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TransplantedSpud

Cleaning/trimming hair between paw pads

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Hi everyone,

 

I'm hoping someone can advise here -

 

Our very-recently adopted BC Maverick has a deep affinity for kicking/scratching his paws as a marking maneuver. Apparently this morning on his walk, he must have kicked over a pine cone or something similar as I found him nibbling at his back foot and found something sticky-resiny-sappy coated over one of his pads and matted in the hair between pads.

 

Does anyone have any tips for cleaning pine sap off a dog's paws? Also, would it be okay to trim out the matted hair between his pads? I'd have to trim the hair down pretty far and I want to make sure it wouldn't make Maverick's paw more vulnerable to damage. We live in Arizona and while it's cooling down now and we try and keep off of blacktop/cement, I just want to make sure that trimming the hair out wouldn't compromise anything.

 

Thanks in advance for any help!

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GIYF ;)

 

A quick search confirmed my hunch of using cooking oil (the poster used olive oil).

 

Another site said mayonnaise or peanut butter . . . or rubbing alcohol or nail polish remover.

 

I'd try the edible options first to avoid any poisoning if the dog licks it off or the possibility of stinging if there are any cuts or scrapes.

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Yes to the cooking oil. You may need several applications of it to get it all out. Remember to wash the paws after you get the gunk out so you don't get oily pawprints on your carpets/floors.

 

And yes, it's okay to trim the fur between their little hobbit toes. I wouldn't reach into between the paws to trim, just clean it up so that it doesn't stick out from the pads. If you live in ice and snow country, I hear that shorter fur on the paws makes it easier to get snow/ice out after outings.

 

Ruth and Gibbs

 

ETA - Avoid mayonnaise or peanut butter. Yes, they're oily, but pb has a texture that makes it hard to really get all the removed, and mayonnaise, if not fully washed out, can leave a nasty odor.

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Agree with urge to herd. Trimming hair flush with the pads, especially the stuff in the center of the foot, can help a dog that has traction problems on slick floors.

 

I have also experienced dogs (Rough Collies) getting balls of ice forming between toes in snowy weather. It can be chewed out by the dog, but I used to trim all the hair from between their toes and around the center pad. No ice balls that way.

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ETA - Avoid mayonnaise or peanut butter. Yes, they're oily, but pb has a texture that makes it hard to really get all the removed, and mayonnaise, if not fully washed out, can leave a nasty odor.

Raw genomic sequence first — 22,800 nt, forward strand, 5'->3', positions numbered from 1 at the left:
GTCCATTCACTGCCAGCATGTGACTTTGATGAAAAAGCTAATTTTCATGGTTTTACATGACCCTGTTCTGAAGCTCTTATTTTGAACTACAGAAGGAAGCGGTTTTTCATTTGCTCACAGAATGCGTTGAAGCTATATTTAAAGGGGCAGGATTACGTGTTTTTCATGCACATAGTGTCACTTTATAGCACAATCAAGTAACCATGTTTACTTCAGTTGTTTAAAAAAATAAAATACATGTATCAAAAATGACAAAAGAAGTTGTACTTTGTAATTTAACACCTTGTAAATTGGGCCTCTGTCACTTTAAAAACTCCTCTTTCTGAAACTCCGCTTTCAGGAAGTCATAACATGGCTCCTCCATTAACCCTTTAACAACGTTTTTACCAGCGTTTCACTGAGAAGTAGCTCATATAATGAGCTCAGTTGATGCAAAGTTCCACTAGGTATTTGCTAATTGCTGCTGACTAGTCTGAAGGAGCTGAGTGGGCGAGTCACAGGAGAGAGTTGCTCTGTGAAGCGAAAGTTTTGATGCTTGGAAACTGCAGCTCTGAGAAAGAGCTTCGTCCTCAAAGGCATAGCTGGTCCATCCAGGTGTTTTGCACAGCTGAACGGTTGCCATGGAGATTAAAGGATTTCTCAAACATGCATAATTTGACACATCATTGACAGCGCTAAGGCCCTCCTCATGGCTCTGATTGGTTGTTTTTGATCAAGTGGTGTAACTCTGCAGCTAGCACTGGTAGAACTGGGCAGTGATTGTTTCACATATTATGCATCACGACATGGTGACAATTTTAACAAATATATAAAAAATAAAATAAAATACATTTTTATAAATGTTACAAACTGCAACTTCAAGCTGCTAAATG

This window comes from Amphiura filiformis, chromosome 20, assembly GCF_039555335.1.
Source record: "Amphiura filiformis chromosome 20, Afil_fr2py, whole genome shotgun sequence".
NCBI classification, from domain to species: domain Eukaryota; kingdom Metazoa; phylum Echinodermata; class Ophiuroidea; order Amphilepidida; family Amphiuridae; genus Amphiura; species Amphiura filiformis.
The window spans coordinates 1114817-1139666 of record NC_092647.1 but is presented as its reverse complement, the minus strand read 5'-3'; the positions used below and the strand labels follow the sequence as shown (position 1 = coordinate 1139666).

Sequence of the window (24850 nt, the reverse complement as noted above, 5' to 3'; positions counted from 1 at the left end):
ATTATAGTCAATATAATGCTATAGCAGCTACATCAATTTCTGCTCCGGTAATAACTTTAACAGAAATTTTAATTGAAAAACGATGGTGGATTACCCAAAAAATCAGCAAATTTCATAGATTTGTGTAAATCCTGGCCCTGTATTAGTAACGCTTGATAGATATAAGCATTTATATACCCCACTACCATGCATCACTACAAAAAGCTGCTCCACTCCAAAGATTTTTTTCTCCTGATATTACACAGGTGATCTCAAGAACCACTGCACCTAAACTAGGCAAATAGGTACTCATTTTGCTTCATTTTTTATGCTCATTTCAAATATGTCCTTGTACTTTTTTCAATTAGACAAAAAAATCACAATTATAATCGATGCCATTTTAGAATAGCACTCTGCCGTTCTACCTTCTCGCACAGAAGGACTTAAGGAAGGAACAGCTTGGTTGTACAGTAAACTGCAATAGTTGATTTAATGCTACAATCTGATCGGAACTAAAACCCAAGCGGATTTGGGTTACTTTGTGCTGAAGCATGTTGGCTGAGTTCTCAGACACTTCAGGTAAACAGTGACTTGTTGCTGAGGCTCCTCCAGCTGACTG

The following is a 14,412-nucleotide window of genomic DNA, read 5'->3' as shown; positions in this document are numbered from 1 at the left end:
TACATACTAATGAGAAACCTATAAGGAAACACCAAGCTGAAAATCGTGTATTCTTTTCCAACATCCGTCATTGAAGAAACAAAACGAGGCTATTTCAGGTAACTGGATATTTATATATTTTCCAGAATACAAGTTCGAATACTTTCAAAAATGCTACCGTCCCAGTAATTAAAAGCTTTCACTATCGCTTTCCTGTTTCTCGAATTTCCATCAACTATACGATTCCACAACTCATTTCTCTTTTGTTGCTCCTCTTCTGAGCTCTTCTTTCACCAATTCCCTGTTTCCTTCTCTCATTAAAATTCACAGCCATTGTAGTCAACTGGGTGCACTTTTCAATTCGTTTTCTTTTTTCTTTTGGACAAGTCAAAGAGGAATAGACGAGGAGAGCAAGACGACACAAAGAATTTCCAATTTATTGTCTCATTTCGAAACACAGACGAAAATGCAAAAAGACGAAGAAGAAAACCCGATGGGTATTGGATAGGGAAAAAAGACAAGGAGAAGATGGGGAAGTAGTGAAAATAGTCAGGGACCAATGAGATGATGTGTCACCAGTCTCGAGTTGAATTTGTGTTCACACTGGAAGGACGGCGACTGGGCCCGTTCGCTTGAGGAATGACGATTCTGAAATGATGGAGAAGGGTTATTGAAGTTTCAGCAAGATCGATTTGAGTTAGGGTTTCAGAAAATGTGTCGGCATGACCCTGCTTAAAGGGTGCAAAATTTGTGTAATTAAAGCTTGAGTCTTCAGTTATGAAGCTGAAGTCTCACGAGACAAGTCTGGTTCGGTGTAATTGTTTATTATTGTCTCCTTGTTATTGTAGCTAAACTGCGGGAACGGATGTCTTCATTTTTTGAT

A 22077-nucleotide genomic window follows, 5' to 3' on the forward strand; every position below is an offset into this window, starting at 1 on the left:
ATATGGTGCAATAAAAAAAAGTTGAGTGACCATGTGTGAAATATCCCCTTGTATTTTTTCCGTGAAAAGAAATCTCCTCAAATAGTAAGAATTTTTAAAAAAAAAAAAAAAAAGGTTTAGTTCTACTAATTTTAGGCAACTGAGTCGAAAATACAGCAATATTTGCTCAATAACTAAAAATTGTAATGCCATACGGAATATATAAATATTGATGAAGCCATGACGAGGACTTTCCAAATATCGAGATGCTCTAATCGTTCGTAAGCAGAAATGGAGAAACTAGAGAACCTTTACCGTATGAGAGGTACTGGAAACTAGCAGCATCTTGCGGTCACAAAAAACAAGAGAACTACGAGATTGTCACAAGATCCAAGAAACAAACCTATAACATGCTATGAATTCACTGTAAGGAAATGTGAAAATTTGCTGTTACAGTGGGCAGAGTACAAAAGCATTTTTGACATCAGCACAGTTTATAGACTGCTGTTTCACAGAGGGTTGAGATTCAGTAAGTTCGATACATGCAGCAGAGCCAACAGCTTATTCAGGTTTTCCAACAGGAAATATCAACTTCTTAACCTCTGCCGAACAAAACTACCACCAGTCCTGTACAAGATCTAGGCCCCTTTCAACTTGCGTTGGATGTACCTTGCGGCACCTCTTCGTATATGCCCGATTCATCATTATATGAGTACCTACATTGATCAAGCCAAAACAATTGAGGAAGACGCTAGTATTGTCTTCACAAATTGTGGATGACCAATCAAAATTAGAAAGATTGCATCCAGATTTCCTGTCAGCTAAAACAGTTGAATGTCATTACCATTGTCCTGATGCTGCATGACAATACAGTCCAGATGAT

Dunno about anyone else's dogs but both of mine would make sure there wasn't a molecule of either PB or mayo remaining. ;)

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My yard is full of pine and fir trees, and I have 3 hairy dogs who like to stand at the base of trees looking at the squirrels. We get sap all the time.

 

I use butter (not margarine)...I rub it in the sap until the sap breaks up and then remove the biggest chunk, the dogs then lick the rest off.

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I use a regular set of hair clipper to shave my rough coated dog's feet and lower legs. She doesn't *like* her feet being messed with (totally fine with the lower leg shaving) but has resigned herself to the fact that it happens. It sure helps cut down on the dirt and mud she tracks around.

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I absolutely clip out Keeper's feet. It definitely cuts down on mud, dust, burrs, and snowballs in the winter. But more importantly, I just like clean looking feet. :) I trim nails twice a week and get rid of any slipper feet. I use my clippers to scoop out the hair between his pads and use scissors on his grinch hair.

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I trim for traction.

 

Ice balls can still be a problem in snow... so, maybe I'll need to trim more between toes this winter. Haven't tried Musher's Secret yet.... I'm a little leary of any stuff my dog might ingest by licking it off... ? Hmmm, maybe butter?

 

This reminds me: this summer my dog's carpal pads got very cracked and split. My vet told me to try this: place a damp tea bag and wrap with saran wrap for a few min.s 2X/day for a few days. The tanins in the tea will toughen up the pads --(but don't let your dog ingest the tea leaves!) It did seem to help. :-)

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We call them slippers here!

 

We do too! But I hate Cal's slippers. They're hairy and they get so dirty and look ugly on her otherwise beautiful socked paws. :P Plus, she constantly tugs on the fur but won't let me trim it.

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I use a little cordless beard/mustache trimmer. Maybe once a month.

 

This is genius! The problem I had trimming Mav's feet this time is that he got bored and no amount of distracting peanut butter could make up for my slow-snipping self! Thanks for the idea!

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Not a border collie....but

 

Hairy mat forming, snowball sticking fuzzy feet - and thats not even as bad as they would get

Fuzzy%20Jetta%202%20Cropped_zpsjjuokyse.

Fuzzy%20Jetta%203_zpsoja3ie20.jpg

 

Nice clean feet

Jetta%202_zpsljjft3wf.jpg

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